Contributor

MariaElena Zavala, Ph.D.

Professor of Biology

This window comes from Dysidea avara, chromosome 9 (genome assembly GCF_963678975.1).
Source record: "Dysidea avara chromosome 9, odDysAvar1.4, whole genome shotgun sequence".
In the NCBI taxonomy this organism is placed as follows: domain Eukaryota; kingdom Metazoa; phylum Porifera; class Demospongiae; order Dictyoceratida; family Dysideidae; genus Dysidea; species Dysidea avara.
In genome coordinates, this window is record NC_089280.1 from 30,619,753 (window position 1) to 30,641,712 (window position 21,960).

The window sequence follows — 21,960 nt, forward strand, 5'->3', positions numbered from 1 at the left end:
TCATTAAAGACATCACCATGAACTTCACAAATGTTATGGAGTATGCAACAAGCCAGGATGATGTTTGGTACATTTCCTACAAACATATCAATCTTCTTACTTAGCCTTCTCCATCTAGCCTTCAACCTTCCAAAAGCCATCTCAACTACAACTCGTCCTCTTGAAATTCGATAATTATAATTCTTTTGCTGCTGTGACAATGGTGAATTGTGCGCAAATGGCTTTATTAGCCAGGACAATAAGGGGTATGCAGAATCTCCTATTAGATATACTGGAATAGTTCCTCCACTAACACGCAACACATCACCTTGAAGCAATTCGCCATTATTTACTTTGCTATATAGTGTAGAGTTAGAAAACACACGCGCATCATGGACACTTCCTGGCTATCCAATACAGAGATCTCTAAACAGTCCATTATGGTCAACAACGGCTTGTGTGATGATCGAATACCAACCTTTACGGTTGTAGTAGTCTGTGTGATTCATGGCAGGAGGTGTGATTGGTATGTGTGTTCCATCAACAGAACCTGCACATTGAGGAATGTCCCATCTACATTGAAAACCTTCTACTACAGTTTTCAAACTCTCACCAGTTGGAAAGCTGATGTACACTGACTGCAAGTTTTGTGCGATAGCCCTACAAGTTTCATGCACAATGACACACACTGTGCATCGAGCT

Dr. María Elena Zavala is a graduate of Pomona College (AB) and the University of California, Berkeley (PhD). She has worked at the United States Department of Agriculture, Yale University, and Michigan State University. Currently, she is a full professor of biology at California State University Northridge (CSUN). She has spent most of her career studying plant development, particularly roots. She was the first scientist to show the distribution of a plant hormone, cytokinin, in roots. She has published the results of her work on plants in various scientific journals. The Ford Foundation, the National Science Foundation, the United States Department of Agriculture, and the National Institutes of Health have funded her research efforts. In addition to her interests in plants, she is interested in educational equity issues, has worked to develop science curricula for K-12 teachers, has worked to improve teaching and learning in STEM, and has established and directed programs that seek to increase the number of minorities in the sciences. She has also worked on projects that seek to increase the participation of women in science (American Women in Science, Women In Science and Engineering and Women In Cell Biology) and minorities (American Society of Plant Biologists Minority Affairs Committee and American Society for Cell Biology Minority Affairs Committee). She is a contributing author to an award winning book “Flor y Ciencia: Chicanas in Mathematics, Science and Engineering”. She has served on the National Institutes of Health advisory boards, and has reviewed proposals for the National Science Foundation, the National Institutes of Health, and the United States Department of Agriculture. She was the first Chicana president of the Society for Advancement of Chicanos and Native Americans in Science, the premier minority scientific organization in the United States, and has been recognized by CSUN and the California State University system for her outstanding accomplishments in mentoring students. She is a Fellow of the American Association for the Advancement of Science and of the American Society for Plant Biologists. She is a recipient of the Presidential Award of Excellence for Science, Mathematics, and Engineering Mentoring, awarded to her by William Jefferson Clinton.

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